dave grohl steps in for teen metal band following noise complaints
After a band of British teenagers battled with their local government, the former Nirvana drummer penned a moving letter to the council explaining why their right to rock is important for fostering creativity and self expression.
Last year, Dave Grohl unearthed an adorable fan letter his 14-year-old self wrote to punk icon Ian MacKaye, asking the former Minor Threat frontman for "numbers of people to get in touch with" to set his fledgling career on the right track. Today, Grohl has done right by his teen spirit; he went to bat for a burgeoning metal band who — after a number of noise complaints — were all but banned by their town from practicing at all.
As local paper The Plymouth Herald reports, the British teen metal band, Black Leaves of Envy, were accused of making too much noise during their practice sessions in a family garage. Though the band says they only have one immediate neighbor who has not complained, the Cornwall Council served the teens a notice to keep their sound between 30 and 40 decibels — the equivalent to, as one Twitter user put it, "the sound output from my computer fans, lol." For a metal band, that's pretty much impossible. Black Leaves of Envy appealed to Grohl for his support, and the Foo Fighters frontman delivered a heartfelt open letter to the Council.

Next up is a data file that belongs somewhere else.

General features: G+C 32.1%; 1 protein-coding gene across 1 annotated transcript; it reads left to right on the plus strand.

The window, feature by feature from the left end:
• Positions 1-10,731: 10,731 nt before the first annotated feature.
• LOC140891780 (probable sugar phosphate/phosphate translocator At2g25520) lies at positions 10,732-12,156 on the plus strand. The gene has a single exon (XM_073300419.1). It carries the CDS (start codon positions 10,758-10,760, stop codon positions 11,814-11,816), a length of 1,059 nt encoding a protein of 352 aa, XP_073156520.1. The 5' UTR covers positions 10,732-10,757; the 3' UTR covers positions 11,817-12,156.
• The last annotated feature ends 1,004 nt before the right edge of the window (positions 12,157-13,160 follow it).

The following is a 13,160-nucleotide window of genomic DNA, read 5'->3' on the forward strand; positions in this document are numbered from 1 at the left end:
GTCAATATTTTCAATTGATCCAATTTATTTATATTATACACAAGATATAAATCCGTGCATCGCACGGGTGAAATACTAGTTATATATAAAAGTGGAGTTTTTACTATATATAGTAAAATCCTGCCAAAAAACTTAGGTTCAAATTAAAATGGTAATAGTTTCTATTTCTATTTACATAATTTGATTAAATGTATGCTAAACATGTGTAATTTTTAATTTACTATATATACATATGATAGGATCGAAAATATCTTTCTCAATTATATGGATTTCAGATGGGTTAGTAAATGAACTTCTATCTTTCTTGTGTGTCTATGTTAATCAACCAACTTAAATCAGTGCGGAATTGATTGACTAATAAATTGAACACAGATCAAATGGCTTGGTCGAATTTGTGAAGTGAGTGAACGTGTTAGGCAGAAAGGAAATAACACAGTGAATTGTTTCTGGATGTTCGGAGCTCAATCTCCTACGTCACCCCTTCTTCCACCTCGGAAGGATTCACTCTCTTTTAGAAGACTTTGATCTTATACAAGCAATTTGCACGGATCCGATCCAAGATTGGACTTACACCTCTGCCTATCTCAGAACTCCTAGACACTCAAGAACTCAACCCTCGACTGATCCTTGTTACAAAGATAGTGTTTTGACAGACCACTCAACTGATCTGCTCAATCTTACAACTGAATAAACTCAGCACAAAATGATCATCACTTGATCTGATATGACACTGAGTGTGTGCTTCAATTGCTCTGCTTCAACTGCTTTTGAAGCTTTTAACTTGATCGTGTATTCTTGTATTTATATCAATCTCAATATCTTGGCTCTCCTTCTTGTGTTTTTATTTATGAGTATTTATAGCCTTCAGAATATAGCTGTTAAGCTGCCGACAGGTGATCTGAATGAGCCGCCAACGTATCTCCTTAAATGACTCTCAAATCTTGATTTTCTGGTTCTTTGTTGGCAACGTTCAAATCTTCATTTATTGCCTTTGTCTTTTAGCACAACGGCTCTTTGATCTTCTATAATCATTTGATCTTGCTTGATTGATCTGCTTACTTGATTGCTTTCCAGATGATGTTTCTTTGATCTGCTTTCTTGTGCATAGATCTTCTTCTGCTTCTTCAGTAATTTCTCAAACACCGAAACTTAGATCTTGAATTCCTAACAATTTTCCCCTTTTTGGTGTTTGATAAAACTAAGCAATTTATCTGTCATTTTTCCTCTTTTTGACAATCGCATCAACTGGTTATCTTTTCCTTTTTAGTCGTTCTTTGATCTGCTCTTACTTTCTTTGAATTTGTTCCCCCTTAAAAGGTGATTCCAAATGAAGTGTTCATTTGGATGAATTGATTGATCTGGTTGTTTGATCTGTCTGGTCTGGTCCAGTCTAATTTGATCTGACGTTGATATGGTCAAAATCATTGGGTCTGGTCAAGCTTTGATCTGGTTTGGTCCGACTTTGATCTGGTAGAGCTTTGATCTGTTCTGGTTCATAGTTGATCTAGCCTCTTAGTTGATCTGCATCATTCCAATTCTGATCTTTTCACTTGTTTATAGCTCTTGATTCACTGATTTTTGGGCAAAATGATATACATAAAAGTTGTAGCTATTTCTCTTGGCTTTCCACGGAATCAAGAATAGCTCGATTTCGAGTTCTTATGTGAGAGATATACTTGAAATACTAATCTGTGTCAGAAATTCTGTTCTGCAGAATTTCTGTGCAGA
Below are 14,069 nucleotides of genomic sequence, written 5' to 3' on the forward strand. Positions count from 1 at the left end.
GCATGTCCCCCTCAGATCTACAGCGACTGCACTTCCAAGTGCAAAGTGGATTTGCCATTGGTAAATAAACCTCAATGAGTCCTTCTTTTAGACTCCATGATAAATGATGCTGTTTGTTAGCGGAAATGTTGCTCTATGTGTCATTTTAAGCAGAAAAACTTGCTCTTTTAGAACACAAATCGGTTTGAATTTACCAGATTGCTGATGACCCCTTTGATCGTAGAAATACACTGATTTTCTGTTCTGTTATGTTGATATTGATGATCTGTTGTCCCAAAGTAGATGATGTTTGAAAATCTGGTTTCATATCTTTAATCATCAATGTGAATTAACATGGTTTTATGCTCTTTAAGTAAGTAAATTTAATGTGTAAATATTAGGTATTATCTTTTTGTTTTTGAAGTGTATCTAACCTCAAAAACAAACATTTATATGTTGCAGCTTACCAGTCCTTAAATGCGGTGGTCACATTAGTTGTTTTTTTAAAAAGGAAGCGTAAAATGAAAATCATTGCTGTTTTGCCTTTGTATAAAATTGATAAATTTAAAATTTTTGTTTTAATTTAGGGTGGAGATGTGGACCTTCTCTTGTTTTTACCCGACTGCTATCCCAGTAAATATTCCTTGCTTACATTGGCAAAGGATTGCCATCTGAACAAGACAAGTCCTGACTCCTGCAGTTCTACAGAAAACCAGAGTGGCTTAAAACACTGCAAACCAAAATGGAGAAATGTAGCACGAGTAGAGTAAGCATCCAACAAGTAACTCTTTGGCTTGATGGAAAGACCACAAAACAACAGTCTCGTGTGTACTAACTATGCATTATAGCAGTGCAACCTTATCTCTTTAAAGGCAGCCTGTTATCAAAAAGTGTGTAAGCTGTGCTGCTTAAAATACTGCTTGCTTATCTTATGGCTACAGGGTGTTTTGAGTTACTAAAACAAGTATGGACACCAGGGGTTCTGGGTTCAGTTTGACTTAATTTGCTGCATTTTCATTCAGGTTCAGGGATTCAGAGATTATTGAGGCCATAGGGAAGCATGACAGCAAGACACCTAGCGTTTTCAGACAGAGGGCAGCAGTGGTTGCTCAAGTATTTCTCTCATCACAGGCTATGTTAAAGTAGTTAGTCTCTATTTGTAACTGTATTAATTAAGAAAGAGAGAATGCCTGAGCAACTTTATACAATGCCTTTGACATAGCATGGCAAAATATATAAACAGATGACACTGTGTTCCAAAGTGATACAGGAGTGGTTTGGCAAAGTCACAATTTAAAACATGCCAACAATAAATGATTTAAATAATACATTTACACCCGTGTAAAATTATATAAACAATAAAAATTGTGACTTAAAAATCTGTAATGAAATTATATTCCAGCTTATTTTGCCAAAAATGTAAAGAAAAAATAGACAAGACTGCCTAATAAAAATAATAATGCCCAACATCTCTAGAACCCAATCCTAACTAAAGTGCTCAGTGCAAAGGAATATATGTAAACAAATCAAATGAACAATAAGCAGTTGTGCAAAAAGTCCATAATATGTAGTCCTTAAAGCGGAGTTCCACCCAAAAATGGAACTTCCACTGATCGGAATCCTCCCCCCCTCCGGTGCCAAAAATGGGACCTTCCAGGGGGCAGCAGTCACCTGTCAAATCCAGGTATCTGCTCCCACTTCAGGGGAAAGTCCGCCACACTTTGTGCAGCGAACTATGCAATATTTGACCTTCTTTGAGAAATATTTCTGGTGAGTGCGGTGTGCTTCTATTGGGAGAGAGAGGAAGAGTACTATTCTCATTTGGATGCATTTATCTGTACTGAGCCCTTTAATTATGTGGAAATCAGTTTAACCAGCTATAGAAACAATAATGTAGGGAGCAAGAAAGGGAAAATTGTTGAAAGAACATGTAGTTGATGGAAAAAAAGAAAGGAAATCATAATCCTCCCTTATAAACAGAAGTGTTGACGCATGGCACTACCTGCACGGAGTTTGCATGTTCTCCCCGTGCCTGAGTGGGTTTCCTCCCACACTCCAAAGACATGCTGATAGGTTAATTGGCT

"Like many musicians, I started in a garage in my neighborhood. Together with friends, my adolescent years were made better by playing music with others," Grohl writes. "Music is not only a healthy pastime, it is a wonderful, creative outlet for kids, and fosters a sense of community necessary to the emotional and social development of any child." In the past, Grohl has spoken about Nirvana's formative years spent honing their explosive sound in garages across the Pacific Northwest before becoming one of the world's most influential bands. "I believe that it is crucial that children have a place to explore their creativity and establish a sense of self through song. The preservation of such is paramount to the future of art and music."
Grohl also included tips for better soundproofing amateur practice spaces, noting that garages and basements are often the only place for driven musicians who lack professional resources. Grohl concluded his letter with an appeal to foster future generations of creative thinkers. "For the sake of your local band Black Leaves of Envy and for the generations of young musicians that they may eventually inspire, I ask that you reconsider the restrictions put upon their private rehearsal space," Grohl wrote. "I believe that in doing so, you'll be sending a message that Cornwall is not only a home to music and the arts, but a place that encourages children to follow their dreams in a world where anything is possible."
Text Emily Manning
Image via Flickr Creative Commons